(Jamaica Observer) Between 2013 and 2018, a total of 22 women were arrested for having sexual intercourse with boys under 16 years old. At the same time, 129 boys under the age of 16 were the victims of sexual assault for the same period.
In fact, according to data from the Jamaica Constabulary Force’s (JCF’s) Statistics and Information Management Unit, between 2013 and 2018 a total of 53 females were arrested for sexual assault, of which 33 were arrested for the offence of sexual intercourse with a victim under the age of 16.
Also, up to March 9 this year, one female has been arrested for having sexual intercourse with a male under 16 years old.
The Jamaica Observer spoke with several adult men who recounted their first time having sex, most of whom did not consider their encounters as sexual abuse.
According to one 30-year-old who is now the father of two children, he had sex for the first time at 12 years old with his aunt, who was babysitting him.
“I didn’t know what was going on. It was just like, ‘Oh, anybody ever touched you there before?’ I said, ‘No’. She said: ‘Do you want me to?’. I said, ‘I don’t know’, and she did.
“And just as the act was going on, she was like, ‘I think you would like it’. So I didn’t see it as abuse,” the father of two recounted. “I was coerced into doing it and after it happened I got addicted to sex… especially during my teenage years… I wanted to have sex as often as I could and I wanted to try new things and was almost insatiable at the time for women,” he shared. “It was not until later on that I realised what really happened to me.”
He said that while in high school, boys would trade stories about their sexual encounters, and quite a few of his friends shared that their first time was with their domestic helper or a relative.
“It was almost common, and [back] then, it was seen like a bragging right. But it was not until I was at university that I recognised that this was abuse,” he said, adding that as a parent, he limits the people who are allowed to babysit his children.
One 62-year-old shared that he lost his virginity at age 14 to a woman who was in her 20s.
He, too, did not think he was sexually abused, but viewed the experience as an encounter that led to sexual satisfaction.
Another man, who is now 31 years old, told the Observer that he first had sexual intercourse at age 17 with a woman who was 21 years old. He also did not consider it sexual abuse or sexual exploitation and today credits his level of experience and sexual prowess to that early exposure.
Under Article 34 of the United Nations Convention on the Rights of the Child, which Jamaica signed and ratified, governments should protect children from all forms of sexual exploitation and abuse. Article 1 of the same convention defines a ‘child’ as a person below the age of 18, unless the laws of a particular country set the legal age for adulthood younger.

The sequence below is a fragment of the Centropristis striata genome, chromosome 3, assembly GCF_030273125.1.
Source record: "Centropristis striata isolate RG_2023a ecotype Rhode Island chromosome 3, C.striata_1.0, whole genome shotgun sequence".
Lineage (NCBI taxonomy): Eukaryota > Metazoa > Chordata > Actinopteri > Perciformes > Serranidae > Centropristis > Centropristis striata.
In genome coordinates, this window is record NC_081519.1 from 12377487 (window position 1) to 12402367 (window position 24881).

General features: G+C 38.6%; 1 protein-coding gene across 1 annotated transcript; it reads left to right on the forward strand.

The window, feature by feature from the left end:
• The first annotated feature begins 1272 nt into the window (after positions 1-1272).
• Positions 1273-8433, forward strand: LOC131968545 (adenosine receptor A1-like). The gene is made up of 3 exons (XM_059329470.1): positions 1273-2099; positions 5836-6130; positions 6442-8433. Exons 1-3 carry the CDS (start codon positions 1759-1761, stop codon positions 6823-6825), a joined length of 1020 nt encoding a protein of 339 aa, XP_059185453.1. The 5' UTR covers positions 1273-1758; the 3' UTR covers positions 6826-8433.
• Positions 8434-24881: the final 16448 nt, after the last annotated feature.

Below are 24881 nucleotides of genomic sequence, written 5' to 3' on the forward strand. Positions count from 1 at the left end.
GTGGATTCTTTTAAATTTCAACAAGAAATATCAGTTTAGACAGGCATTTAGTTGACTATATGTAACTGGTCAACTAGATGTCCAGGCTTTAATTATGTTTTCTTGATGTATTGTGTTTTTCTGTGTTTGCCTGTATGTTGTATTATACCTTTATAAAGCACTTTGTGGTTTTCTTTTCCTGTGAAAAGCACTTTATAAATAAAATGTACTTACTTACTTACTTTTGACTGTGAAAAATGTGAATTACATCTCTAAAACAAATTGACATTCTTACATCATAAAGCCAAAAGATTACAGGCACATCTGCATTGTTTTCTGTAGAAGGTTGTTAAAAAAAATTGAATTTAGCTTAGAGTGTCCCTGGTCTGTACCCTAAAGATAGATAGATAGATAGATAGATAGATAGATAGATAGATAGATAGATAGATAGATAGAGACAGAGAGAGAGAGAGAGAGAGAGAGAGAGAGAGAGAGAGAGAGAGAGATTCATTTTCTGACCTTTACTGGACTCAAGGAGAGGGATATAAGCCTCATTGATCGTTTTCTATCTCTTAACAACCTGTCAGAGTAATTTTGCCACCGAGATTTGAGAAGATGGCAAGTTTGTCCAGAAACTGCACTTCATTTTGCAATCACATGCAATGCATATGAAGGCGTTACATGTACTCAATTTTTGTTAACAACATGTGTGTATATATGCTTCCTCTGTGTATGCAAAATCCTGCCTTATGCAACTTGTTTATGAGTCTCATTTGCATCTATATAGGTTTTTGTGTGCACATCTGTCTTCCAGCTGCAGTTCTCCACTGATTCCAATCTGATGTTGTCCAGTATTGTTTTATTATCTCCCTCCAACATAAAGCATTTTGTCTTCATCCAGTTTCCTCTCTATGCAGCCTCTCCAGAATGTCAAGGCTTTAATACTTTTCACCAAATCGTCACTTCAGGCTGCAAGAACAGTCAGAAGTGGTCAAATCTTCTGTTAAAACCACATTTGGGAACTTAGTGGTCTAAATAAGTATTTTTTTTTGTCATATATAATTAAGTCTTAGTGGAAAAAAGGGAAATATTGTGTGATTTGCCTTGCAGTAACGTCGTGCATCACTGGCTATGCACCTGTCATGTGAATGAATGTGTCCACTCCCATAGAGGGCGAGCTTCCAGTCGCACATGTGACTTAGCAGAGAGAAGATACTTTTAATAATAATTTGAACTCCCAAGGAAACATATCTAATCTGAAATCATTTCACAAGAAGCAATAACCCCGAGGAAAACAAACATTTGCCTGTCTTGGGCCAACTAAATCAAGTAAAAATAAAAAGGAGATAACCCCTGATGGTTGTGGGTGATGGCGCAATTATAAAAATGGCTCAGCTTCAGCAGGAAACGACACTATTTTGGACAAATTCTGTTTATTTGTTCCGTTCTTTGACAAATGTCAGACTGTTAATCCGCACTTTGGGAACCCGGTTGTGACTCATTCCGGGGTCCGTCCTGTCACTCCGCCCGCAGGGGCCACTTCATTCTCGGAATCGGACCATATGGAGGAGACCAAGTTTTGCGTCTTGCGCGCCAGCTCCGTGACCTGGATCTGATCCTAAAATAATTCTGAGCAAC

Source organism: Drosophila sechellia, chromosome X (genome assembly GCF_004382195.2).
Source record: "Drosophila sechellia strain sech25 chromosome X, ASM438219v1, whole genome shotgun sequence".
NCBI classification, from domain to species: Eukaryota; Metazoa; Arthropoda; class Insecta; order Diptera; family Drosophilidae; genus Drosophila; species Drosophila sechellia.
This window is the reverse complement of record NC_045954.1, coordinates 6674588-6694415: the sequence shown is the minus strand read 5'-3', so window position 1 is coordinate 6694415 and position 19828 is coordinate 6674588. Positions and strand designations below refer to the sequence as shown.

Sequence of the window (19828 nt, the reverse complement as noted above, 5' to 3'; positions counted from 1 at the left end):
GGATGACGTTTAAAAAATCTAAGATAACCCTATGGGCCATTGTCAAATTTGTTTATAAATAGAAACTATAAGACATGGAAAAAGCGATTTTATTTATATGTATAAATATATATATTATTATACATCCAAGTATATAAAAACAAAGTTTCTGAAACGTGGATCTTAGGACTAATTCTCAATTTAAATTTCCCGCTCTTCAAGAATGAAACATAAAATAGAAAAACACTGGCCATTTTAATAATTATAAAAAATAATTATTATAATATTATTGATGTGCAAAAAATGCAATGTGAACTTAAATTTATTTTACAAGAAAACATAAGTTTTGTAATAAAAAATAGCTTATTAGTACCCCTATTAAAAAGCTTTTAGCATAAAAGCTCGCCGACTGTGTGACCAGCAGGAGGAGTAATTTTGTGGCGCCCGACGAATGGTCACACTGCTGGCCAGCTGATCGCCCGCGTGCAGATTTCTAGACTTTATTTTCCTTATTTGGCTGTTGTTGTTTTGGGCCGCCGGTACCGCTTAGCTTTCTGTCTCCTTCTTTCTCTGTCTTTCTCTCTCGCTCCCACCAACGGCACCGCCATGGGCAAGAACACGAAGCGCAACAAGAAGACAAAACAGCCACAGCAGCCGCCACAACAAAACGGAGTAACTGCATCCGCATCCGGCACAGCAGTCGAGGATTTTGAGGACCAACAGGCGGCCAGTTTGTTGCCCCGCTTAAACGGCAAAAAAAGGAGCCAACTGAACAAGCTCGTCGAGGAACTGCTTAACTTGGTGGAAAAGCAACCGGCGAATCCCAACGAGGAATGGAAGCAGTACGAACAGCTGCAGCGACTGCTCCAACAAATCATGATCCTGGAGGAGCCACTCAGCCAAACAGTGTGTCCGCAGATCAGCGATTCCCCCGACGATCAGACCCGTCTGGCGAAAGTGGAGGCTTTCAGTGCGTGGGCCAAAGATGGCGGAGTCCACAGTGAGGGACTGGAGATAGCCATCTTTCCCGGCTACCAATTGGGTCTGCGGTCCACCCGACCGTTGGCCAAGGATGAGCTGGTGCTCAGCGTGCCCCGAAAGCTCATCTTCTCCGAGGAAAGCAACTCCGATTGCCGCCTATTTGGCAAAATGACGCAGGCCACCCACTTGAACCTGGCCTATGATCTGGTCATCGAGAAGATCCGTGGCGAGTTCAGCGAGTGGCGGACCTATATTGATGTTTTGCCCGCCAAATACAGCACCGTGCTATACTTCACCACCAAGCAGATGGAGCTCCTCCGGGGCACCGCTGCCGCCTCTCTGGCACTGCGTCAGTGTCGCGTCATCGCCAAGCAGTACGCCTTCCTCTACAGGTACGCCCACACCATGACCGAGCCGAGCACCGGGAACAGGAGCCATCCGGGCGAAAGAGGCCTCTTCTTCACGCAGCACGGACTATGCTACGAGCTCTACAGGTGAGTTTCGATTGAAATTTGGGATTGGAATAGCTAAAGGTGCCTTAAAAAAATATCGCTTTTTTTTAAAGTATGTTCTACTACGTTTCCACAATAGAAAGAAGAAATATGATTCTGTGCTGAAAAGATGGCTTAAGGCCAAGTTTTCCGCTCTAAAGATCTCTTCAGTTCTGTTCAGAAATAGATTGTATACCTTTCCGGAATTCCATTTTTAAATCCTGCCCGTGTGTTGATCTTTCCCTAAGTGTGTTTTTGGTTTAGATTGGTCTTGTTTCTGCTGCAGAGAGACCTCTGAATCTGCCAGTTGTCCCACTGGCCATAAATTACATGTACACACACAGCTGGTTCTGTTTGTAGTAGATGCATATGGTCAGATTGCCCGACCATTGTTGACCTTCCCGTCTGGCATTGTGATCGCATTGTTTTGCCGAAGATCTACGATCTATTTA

Under the Child Care and Protection Act in Jamaica, a child is anyone under the age of 18. Also, one of the protections afforded to children under the Act is protection from sexual abuse, for example when an adult, including family members, molests a child or has sex with a child.
The results of a Ministry of Health survey, scheduled to be released on Thursday this week, will show that more than 20 per cent of Jamaican boys have engaged in their first act of sexual intercourse by age 12.
The ministry’s 2017 Knowledge, Attitude, Behaviour, and Practice (KAPB) Survey will show that 22.3 per cent of boys reported having engaged in sex by age 12.
A similar study was done in the United States and published in JAMA Pediatrics last month. It revealed that between 3.6 per cent and 7.6 per cent of boys reported having sexual intercourse before the age of 13.
A total of 7.6 per cent of the nearly 20,000 high school males in one study reported having sexual intercourse before the age of 13 as reported by Agence France-Presse. In the second study — of 7,700 males between the ages of 15 and 24 years old — the figure was 3.6 per cent.
In the United States, the prevalence of boys having sexual intercourse before the age of 13 varied by race, ethnicity, and geographic location, with non-Hispanic black and Hispanic male adolescents more likely than their white peers to have had sexual relations before becoming teenagers.
The launch of the full KAPB Survey will show the high-risk behaviour of young people. The survey also looked at other variables, including multiple sex partners, casual sex, transactional sex, and low-condom use.
According to the survey, when it comes to the age of sexual initiation, boys outstrip girls, with only 2.2 per cent of girls reported having engaged in sexual intercourse for the first time by age 12.
The median age for first sex among boys is 15 years versus 17 years for girls, with the figures in the 2017 KAPB survey remaining largely unchanged since 2012.
In the meantime, the statistics from the JCF also revealed that between 2013 and 2018 there were 489 male victims of sexual assault under 18 years old. The year 2013 recorded the highest number of victims at 110, with 2018 recording 36 victims.
The offences against the boys over the six-year period include buggery, grievous sexual assault, incest, sexual exploitation, sexual grooming, sexual intercourse with a person under 16, and sexual touching or interference.